Liked by 1 person

    • Thanks Gwynn. Changing attitudes is hard, but possible, easier than changing the beliefs of generations befor us. The latter go deep, and I continuously struggle with their idiosyncracy. Thanks for leading me to your refreshing site …


  5. Drive carefully < Enjoy your drive
    Don't hit the ball high < Shoot the ball along the ground
    Don't play golf with that cold it may get worse < Better to play golf today your cold may get better.

    Love and care often equate to worry. Yes we are all guilty of thrusting our own circumstances upon the innocent possibly due to education or the lack of it.
    Politics today, as with years gone by I suspect, is riddled with the cancer of breaking things down and worrying the population for the reasons of seeking power.
    Institutions are both established on fear and destroyed by it.
    "Fear" the great motivator.
    The value of fear, as with swearing, has lost it's potency. There was a time when the use of "F***" was held back until something of genuine value was gauged as worthy of such a terrible word.
    So too with fear. As you rightly point out Ashen, habitually we use fear more to reflect our own personal worries than give reasonable warning of impending harm.
    I share with you the need to establish correct and appropriate training in the use of the language of fear. It is not for any adult under the guise of love and care, to put fear and worry in the minds of the innocent. Adults must, as adults, take responsibility for their language by respecting others and also showing outer respect for themselves.

    Liked by 1 person

    • Thank you for your thoughts. B.
      Fear in itself must be wired in us as a survial mechanism. But the way fear is instilled subliminally is messing up societies and can best be brought to awareness in educational settings, including ways of how to deal with natural and understandable anger constructively. I wrote a poem this morning.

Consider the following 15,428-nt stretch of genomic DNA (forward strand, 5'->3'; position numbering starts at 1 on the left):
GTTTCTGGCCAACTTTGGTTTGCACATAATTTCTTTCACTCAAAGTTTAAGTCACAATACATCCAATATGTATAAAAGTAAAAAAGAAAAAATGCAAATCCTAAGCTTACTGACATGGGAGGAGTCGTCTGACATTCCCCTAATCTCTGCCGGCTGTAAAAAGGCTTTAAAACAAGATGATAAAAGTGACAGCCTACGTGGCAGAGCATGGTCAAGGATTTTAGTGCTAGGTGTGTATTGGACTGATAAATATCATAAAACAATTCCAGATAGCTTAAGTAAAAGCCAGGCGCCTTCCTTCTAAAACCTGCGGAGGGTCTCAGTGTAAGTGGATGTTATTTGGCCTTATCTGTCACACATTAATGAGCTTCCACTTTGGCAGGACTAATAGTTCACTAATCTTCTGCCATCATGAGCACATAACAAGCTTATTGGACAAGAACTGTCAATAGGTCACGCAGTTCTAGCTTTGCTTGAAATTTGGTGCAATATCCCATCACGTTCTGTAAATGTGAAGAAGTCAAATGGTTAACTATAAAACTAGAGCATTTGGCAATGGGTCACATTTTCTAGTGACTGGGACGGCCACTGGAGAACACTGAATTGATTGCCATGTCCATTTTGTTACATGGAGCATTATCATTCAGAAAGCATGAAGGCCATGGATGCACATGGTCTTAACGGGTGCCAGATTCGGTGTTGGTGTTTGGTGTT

The need to belong
      To another
      A place
      A group
      An idea
      A song
      Is strong
      The need to belong
      Can demand a high price
      And make a child please
      Those it fears
      Because alone it is prey
      To the loop of rage inside
      And the loss of hope


      • Yes, well versed Ashen.
        Being different to the pack as depicted in ‘The Outsider’ can be dangerous.
        Equally, the desire to be accepted can be just as life threatening. It can kill you at age 5 and see
        you carry on at the rate of the pack until, finally; you are buried at 80.
        Strive to make a difference – but not so much it threatens the status quo.
        Powerful poem that Ashen.B

        Liked by 1 person

  6. This is a topic very close to my heart. My own background was full of negative warnings, and I grew up to be a very frightened adult. Have you read a book by Robert Holden and Louise Hay, called ‘Life Loves You’. In it the author makes the point that one of the first and most insistent words we hear as toddlers, is “No.” I despair at all the negative warnings in the UK. All you need is ride on the Tube to be overwhelmed by warnings about cancer, strokes, heart attacks, etc. It’s one thing to be informed, it’s another to focus exclusively on danger.


    • My mother grew fairly anxious during my toddler stage. I was a tear away. Fortunately she also had a business to run, so I gained a little distance and could compare her with other mothers.
      There’s a shaming streak in many societies, a habit so subtle and all-pervading, it’s impossible not to be affected by it. Maybe the hunger for sensational bad news is based on a need for diversion and release of this inner pressure of not being good enough we’re all familiar with. It’s therefore convenient when some others, out there, let rip, and act out the madness and the rage. For such interpretation to assume meaning one would have to accept the concept of a collective unconscious.